Social Kaleidoscopes

Social Kaleidoscopes

Gillian Wearing’s Rock ‘n’ Roll 70 at the Institute of Contemporary Art, Boston, consists of digitally enhanced portraits in an investigation of technological advancements and modern day society. The site-specific mural, on view until early 2018, is the first presentation in Boston of Wearing’s work, as organised by Eva Respini, Jessica Hong and Chief Curator Barbara Lee.

The artist is recognised for her photographs and videos that sensitively capture aspects of familial and personal histories. With a foundation depicting strangers on the streets of London and exploring the nuances of identity, Wearing continues to illustrate the intersections of public and private, alongside the performativity of self. Over her career, the practitioner has also taken inspiration from her own life and history, creating sculpted masks of family members to produce eerie self-portraits.

For this recent exhibition, the photographer collaborated with individuals working with digital technologies to create an idea of what her appearance might be at age 70. Printed as a wallpaper, the monumental installation reveals the diversity of the possibilities of a future self. Rock ‘n’ Roll 70 comprises of renderings that differ drastically from one another, which in turn shows the limitations of pioneering technology, the vast range of ways in which identity can be represented, and lastly, the uncertainty of the future.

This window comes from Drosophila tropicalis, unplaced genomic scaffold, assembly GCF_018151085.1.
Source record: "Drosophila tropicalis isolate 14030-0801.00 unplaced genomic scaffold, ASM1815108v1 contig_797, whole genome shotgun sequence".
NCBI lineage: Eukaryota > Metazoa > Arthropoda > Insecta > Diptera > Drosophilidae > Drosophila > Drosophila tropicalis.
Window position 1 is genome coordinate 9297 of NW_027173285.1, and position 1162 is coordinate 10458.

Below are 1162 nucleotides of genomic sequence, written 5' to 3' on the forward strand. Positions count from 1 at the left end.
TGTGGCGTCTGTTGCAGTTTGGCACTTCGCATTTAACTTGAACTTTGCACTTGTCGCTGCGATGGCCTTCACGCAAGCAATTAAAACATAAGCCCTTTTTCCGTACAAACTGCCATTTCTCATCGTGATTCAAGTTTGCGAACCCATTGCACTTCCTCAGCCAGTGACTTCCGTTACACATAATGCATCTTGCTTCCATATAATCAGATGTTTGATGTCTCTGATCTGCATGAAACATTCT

A framed triptych hangs on top of the wallpaper, consisting of the figure at her current age (50), an enhanced portrait and a blank space reserved for an actual self-portrait in two decades when Wearing reaches the age of the digitally produced portraits. The artist comments on a modern society oversaturated with information and images, particularly on the rise of the “selfie”, to examine the complexities of identities mediated through technology, a topic becoming increasingly urgent.

The installation is featured on the ICA’s Sandra and Gerald Fineberg Art Wall, a space dedicated to site-specific works from leading contemporary figures. The wall is the first encounter for visitors upon entering the building, and located in a glass enclosed lobby, is the most communal area in the museum, a fitting site for Wearing’s piece as it further expands the concept of the public and private spheres.

Gillian Wearing, Rock ‘n’ Roll 70, Institute of Contemporary Art, Boston, until 1 January 2018. Visit: www.icaboston.org

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Credits
1. Gillian Wearing, Rock ‘n’ Roll 70. Courtesy of ICA Boston.

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